“Ready or not, here I come!” That was the anthem of my childhood. Growing up, Hide-and-Seek was the one game that my five siblings and I would always agree on. Despite how much I hated to be “it”, I remember feeling so much power as I finished shrieking numbers and could finally open my eyes. […]
When she would shoot, it was always a swoosh. When she dribbled, it was between the legs and around the back. And when it was a no-look pass, it was the slickest alley-oop you’d ever seen. Or in this case imagined. At 34 years old and a whopping 4 foot 6, she was our determined Down Syndrome winner of hearts and the star of every imaginary game she had ever played in our family room back home.
It was two days after my college graduation. I was supposed to be happy. Proud. Filled with a sense of achievement, satisfaction, and security.
Why, then, was I instead consumed with feelings of frustration, confusion, disappointment, and resentment?
I didn’t have a job lined up. I didn’t get into graduate school.
So what exactly was Jesus talking about when He said, 'It is finished'?
As the new year began, I was still jobless and doubting that it was God's plan for me to make such a big move in just a few months. However, I went to daily Mass one day and found myself begging God to help me understand what He had planned for me. I remember praying over and over, 'Lord, give me the grace to follow you, even unto death.'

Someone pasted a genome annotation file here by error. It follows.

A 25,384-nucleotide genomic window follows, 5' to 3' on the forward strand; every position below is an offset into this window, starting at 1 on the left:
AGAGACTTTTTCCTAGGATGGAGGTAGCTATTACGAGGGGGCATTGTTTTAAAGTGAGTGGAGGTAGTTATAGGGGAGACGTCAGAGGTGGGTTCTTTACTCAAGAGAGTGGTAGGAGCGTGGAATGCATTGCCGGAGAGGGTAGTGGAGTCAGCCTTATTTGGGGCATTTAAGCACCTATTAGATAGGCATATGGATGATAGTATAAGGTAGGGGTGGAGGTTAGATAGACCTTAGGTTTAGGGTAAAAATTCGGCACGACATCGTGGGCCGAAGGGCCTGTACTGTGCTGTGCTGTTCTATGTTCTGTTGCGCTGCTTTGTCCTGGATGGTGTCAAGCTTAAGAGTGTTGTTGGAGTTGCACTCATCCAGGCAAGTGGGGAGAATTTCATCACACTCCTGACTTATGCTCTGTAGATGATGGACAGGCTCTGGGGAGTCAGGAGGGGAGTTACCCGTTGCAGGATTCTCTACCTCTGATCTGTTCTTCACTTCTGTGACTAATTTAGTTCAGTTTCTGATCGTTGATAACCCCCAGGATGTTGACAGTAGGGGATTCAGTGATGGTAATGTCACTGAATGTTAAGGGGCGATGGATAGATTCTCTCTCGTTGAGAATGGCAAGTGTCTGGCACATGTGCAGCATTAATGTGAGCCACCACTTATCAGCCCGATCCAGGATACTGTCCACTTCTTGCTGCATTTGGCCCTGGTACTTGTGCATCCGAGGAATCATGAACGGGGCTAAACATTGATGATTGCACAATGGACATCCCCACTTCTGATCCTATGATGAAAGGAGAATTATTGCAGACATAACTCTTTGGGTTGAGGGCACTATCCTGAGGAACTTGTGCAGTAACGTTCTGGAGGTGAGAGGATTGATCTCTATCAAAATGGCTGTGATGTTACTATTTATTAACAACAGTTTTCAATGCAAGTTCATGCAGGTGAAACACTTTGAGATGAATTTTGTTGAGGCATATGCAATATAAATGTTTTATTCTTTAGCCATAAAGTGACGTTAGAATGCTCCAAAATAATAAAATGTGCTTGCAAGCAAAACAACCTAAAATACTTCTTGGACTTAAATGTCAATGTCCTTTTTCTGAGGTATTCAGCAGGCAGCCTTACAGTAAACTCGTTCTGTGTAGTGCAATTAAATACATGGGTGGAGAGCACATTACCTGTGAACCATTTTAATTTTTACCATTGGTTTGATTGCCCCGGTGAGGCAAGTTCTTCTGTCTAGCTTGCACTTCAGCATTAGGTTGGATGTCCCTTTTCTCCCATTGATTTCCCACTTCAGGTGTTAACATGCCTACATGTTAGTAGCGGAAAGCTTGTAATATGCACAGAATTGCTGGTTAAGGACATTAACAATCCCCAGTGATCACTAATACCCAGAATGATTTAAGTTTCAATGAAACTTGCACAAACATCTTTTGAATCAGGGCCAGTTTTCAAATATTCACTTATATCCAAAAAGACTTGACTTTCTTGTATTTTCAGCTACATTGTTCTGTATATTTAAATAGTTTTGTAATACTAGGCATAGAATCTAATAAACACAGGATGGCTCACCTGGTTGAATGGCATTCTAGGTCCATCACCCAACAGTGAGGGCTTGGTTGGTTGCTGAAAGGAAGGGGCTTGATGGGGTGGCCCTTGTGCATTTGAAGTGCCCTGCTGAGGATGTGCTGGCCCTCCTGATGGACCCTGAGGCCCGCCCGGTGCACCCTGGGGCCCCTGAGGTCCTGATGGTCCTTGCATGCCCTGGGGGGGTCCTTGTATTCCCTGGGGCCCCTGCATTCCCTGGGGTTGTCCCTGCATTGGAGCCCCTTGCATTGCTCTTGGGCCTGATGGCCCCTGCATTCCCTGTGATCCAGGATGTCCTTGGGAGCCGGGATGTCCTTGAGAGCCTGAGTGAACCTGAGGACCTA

Read that verse again. It doesn't say lay down part of our lives. It says lay down our lives, and that means everything, including our money. For us this hasn't been easy. As we currently seek to purchase our first home, it would be nice to have that extra money to put toward our down payment. But God doesn't promise this life to be easy. He asks us to trust, and that's what we do.
I begged and cried and begged more . . . 'God fix this. You have to. I know you're in charge but come on, this can't be what you want . . . right?'
That's how my prayers typically went when I prayed for Catherine, my friend's mom, who was diagnosed with cancer in 2009. Catherine's health fluctuated in the following years and she never left the top of my prayer list.
Her family said it was time to pray for a miracle when Catherine stopped responding to treatment last fall. So I continued to beg God for a miracle. Every time I was miserable about something – the Arizona heat, a hard workout, the flu, or heartache – I offered up my suffering for Catherine.